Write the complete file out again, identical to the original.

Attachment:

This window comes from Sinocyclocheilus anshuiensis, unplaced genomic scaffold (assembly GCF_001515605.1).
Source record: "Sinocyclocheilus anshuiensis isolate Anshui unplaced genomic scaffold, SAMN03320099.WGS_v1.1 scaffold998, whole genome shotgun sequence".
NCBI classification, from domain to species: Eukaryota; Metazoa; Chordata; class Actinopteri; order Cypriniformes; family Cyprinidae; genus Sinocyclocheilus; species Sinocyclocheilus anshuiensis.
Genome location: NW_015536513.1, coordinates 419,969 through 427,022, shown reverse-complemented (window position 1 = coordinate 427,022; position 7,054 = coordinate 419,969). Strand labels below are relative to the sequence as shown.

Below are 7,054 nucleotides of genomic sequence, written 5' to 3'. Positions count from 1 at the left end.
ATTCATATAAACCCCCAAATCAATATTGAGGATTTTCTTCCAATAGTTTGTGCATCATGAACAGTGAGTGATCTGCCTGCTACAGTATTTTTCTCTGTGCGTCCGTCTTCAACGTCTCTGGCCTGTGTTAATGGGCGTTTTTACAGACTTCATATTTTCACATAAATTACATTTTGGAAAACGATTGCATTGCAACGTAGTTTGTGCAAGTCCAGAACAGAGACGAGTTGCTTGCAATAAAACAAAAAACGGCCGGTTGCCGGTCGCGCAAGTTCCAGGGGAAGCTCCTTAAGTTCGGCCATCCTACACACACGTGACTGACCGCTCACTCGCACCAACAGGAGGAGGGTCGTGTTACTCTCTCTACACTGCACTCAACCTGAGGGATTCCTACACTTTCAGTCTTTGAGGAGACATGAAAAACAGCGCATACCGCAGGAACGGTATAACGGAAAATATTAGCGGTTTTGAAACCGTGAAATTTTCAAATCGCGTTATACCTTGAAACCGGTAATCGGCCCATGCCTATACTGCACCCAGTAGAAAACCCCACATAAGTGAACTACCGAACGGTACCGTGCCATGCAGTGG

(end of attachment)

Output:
This window comes from Sinocyclocheilus anshuiensis, unplaced genomic scaffold (assembly GCF_001515605.1).
Source record: "Sinocyclocheilus anshuiensis isolate Anshui unplaced genomic scaffold, SAMN03320099.WGS_v1.1 scaffold998, whole genome shotgun sequence".
NCBI classification, from domain to species: Eukaryota; Metazoa; Chordata; class Actinopteri; order Cypriniformes; family Cyprinidae; genus Sinocyclocheilus; species Sinocyclocheilus anshuiensis.
Genome location: NW_015536513.1, coordinates 419,969 through 427,022, shown reverse-complemented (window position 1 = coordinate 427,022; position 7,054 = coordinate 419,969). Strand labels below are relative to the sequence as shown.

Below are 7,054 nucleotides of genomic sequence, written 5' to 3'. Positions count from 1 at the left end.
ATTCATATAAACCCCCAAATCAATATTGAGGATTTTCTTCCAATAGTTTGTGCATCATGAACAGTGAGTGATCTGCCTGCTACAGTATTTTTCTCTGTGCGTCCGTCTTCAACGTCTCTGGCCTGTGTTAATGGGCGTTTTTACAGACTTCATATTTTCACATAAATTACATTTTGGAAAACGATTGCATTGCAACGTAGTTTGTGCAAGTCCAGAACAGAGACGAGTTGCTTGCAATAAAACAAAAAACGGCCGGTTGCCGGTCGCGCAAGTTCCAGGGGAAGCTCCTTAAGTTCGGCCATCCTACACACACGTGACTGACCGCTCACTCGCACCAACAGGAGGAGGGTCGTGTTACTCTCTCTACACTGCACTCAACCTGAGGGATTCCTACACTTTCAGTCTTTGAGGAGACATGAAAAACAGCGCATACCGCAGGAACGGTATAACGGAAAATATTAGCGGTTTTGAAACCGTGAAATTTTCAAATCGCGTTATACCTTGAAACCGGTAATCGGCCCATGCCTATACTGCACCCAGTAGAAAACCCCACATAAGTGAACTACCGAACGGTACCGTGCCATGCAGTGG